- the extent to which any client financial instruments or client funds have been the subject of securities financing transactions;
- the extent of any benefit that has accrued to the client by virtue of participation in any securities financing transactions, and the basis on which that benefit has accrued.
Article 49(7) of the Commission Delegated Regulation 2017/565 of 25 April 2016 contains important requirements regarding information concerning safeguarding of client financial instruments or client funds, which apply to securities financing transactions (see box).
Best execution requirements
Article 1(5)(a) of MiFIR states that SFTs are not subject to the pre and post trade transparency obligations set out in Title II and III of MiFIR.
Moreover, ESMA considers that the best execution reporting requirements set out in RTS 27 (Commission Delegated Regulation (EU) 2017/575 of 8 June 2016 supplementing Directive 2014/65/EU of the European Parliament and of the Council on markets in financial instruments with regard to regulatory technical standards concerning the data to be published by execution venues on the quality of execution of transactions) should not apply to SFTs.
The above clarification on RTS 27 notwithstanding, RTS 28 (Commission Delegated Regulation (EU) 2017/576 of 8 June 2016 supplementing Directive 2014/65/EU of the European Parliament and of the Council with regard to regulatory technical standards for the annual publication by investment firms of information on the identity of execution venues and on the quality of execution) explicitly requires investment firms to report, inter alia, on order routing behaviours specifically with respect to SFTs and to provide a summary on the quality of execution obtained.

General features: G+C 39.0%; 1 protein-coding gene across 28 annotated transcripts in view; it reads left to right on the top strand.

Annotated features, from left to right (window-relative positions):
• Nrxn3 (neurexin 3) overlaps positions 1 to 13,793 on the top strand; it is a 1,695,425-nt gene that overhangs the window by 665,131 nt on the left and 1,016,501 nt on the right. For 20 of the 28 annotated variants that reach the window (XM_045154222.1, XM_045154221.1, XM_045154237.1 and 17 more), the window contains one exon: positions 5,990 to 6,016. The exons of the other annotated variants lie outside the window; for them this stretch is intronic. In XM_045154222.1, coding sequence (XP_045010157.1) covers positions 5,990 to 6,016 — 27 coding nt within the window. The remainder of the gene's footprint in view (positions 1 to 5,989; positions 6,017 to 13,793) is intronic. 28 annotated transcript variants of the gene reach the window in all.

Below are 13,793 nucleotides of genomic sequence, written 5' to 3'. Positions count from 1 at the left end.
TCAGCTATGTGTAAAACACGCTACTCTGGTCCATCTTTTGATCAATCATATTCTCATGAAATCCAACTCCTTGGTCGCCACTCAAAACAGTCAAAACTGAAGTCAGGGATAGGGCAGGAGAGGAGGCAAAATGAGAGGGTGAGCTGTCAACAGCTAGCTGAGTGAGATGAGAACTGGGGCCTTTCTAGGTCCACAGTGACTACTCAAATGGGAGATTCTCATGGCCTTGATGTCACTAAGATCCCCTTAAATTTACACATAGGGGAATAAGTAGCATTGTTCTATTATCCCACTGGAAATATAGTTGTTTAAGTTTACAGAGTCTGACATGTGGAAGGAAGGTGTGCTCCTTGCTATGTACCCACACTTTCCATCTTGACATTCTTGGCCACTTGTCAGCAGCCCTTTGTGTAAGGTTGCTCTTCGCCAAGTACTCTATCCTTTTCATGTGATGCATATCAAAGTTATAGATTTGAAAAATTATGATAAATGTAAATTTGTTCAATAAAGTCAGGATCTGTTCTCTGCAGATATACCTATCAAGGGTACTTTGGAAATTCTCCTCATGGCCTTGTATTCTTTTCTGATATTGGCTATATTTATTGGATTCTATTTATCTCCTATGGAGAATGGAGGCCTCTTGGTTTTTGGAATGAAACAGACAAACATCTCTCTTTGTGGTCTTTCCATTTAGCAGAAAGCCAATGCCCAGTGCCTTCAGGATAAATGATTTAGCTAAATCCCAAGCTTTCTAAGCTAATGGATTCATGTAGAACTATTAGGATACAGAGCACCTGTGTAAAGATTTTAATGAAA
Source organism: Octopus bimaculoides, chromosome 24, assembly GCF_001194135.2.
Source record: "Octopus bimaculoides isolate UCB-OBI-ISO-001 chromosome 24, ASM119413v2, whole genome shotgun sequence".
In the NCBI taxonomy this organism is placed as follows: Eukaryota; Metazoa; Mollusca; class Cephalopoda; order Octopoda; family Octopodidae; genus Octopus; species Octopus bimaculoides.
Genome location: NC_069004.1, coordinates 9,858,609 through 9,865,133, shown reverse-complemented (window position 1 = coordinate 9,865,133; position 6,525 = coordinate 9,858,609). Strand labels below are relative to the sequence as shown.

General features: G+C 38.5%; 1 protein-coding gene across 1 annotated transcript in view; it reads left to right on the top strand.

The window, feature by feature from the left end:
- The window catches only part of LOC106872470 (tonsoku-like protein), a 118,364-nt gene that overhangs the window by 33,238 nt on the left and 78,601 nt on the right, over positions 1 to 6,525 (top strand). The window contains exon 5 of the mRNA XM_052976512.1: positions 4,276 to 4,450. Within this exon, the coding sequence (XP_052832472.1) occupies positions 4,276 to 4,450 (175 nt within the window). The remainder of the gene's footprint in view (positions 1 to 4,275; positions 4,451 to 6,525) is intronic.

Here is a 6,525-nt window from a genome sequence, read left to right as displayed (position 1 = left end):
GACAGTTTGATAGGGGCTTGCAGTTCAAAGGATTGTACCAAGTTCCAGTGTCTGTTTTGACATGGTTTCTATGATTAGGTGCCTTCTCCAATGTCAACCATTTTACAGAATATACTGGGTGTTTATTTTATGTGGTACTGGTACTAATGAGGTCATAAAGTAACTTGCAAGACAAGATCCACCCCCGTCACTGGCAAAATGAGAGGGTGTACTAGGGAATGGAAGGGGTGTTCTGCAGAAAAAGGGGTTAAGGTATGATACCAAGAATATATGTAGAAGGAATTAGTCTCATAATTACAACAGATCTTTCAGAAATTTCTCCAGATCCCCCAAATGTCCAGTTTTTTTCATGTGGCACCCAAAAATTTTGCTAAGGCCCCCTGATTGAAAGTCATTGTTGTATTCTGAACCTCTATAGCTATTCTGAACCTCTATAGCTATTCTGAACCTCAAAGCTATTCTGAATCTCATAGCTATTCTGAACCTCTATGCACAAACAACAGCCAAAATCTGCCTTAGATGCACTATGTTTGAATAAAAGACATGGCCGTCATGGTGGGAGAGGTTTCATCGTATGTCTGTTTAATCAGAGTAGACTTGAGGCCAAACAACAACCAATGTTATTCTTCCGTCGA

RTS 28 also makes specific reference to how data concerning SFTs should be published.
Regulation (EU) 2015/2365 of the European Parliament and of the Council of 25 November 2015 on transparency of securities financing transactions and of reuse and amending Regulation (EU) No 648/2012 (SFTR)
Commission Delegated Regulation (EU) 2017/565 of 25 April 2016 supplementing Directive 2014/65/EU of the European Parliament and of the Council as regards organisational requirements and operating conditions for investment firms and defined terms for the purposes of that Directive
Commission Delegated Regulation (EU) 2017/576 of 8 June 2016 supplementing Directive 2014/65/EU of the European Parliament and of the Council with regard to regulatory technical standards for the annual publication by investment firms of information on the identity of execution venues and on the quality of execution
|Last Updated on Thursday, 23 August 2018 22:02|